Cover image for Cuba-- : going back
Cuba-- : going back
Mendoza, Tony, 1941-
Personal Author:
First edition.
Publication Information:
Austin : University of Texas Press, 1999.
Physical Description:
153 pages : illustrations ; 22 cm

Format :


Call Number
Material Type
Home Location
Item Holds
F1765.3 .M46 1999 Adult Non-Fiction Non-Fiction Area

On Order



Imagine being unable to return to your homeland for thirty-six years. What would you do if you finally got a chance to go back? In 1996, after travel restrictions between the United States and Cuba were relaxed, Cuban exile Tony Mendoza answered that question. Taking his cameras, notebooks, and an unquenchable curiosity, he returned for his first visit to Cuba since summer of 1960, when he emigrated with his family at age eighteen. In this book he presents over eighty evocative photographs accompanied by a beautifully written text that mingles the voices of many Cubans with his own to offer a compelling portrait of a resilient people awaiting the inevitable passing of the socialist system that has failed them. His photographs and interviews bear striking witness to the hardships and inequalities that exist in this workers' "paradise," where the daily struggle to make ends meet on an average income of eight dollars a month has created a longing for change even in formerly ardent revolutionaries. At the same time, Cuba¬óGoing Back is an eloquent record of a personal journey back in time and memory that will resonate with viewers and readers both within and beyond the Cuban American community. It belongs on the shelves of anyone who values excellent photography and well-crafted prose.

Author Notes

The American-born daughter of a Cuban mother and an Irish American father, Andrea O'Reilly Herrera is Associate Professor of Literature and Director of the Ethnic Studies Program at the University of Colorado at Colorado Springs

Reviews 2

Booklist Review

In Cuba everything is prohibited and what is not prohibited is illegal, or so goes the old saying. In this wonderful travelogue and political discussion, loaded with fantastic photographs of modern Havana, Mendoza returns to his roots, his family having emigrated to the Midwest in 1960, when he was 18 years old. Now he returns to the island, expecting to find people hating the U.S. Instead, the natives largely despise the Castro revolution and think the country has steadily declined over the last 40 years. In fact, it took Mendoza a week to find someone who would defend Castro. Despite a superb educational system with no illiteracy, and a model medical system, most Cubans remain at the poverty level. With everything either prohibited or illegal, Cuba compares with Orwell's 1984, with any dissatisfaction resulting in entire families losing jobs and income. Mendoza comes across as an earnest, thoughtful man trying to retrieve his roots and see how far his country has come four decades after his leaving. --Joe Collins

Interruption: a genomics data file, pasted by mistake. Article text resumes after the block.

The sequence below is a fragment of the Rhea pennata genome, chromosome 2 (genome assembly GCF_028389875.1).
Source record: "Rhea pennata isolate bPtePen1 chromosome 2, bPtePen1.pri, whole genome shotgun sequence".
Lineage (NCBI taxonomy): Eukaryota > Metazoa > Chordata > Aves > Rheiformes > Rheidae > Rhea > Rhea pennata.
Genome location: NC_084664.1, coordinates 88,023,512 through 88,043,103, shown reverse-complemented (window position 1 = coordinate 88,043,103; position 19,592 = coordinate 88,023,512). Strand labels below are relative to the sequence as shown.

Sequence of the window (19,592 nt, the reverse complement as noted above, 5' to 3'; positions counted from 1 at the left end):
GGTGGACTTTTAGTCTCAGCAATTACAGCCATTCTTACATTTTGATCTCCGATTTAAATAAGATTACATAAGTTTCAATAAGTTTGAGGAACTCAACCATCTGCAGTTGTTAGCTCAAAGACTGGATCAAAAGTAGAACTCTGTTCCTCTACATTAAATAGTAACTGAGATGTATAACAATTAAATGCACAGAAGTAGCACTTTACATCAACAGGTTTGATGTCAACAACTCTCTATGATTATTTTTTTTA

Library Journal Review

In 1996 after a 36-year absence, Mendoza--a photographer by trade--returned to his native Cuba. This book, based on the photos and interviews he conducted on his trip, is a remarkable first-hand account of today's Cuba. Burdened both by the loss of Soviet aid and the American embargo, he concludes, Cuba is a testimony to the failure of Castro's socialism. He reports that he encountered very few Castro supporters and found numerous Cubans willing to speak out against the failed social experiment. He often heard them say "Fidel is no economist"--something he reflects upon through the lens of his camera. Like others, Mendoza decides that Cubans would be better off if the United States did not push so hard for an end to Castro and left him alone to deal with failure. Similar to Andrei Codrescu's Ay, Cuba! (LJ 3/1/99), this volume is best summarized in a series of photos of a Havana park bench. In each succeeding photo, the bench, much like Cuba, is dismantled by time and the very people its aims to please. Highly recommended for most libraries.--Boyd Childress, Auburn Univ.Lib., AL (c) Copyright 2010. Library Journals LLC, a wholly owned subsidiary of Media Source, Inc. No redistribution permitted.

Table of Contents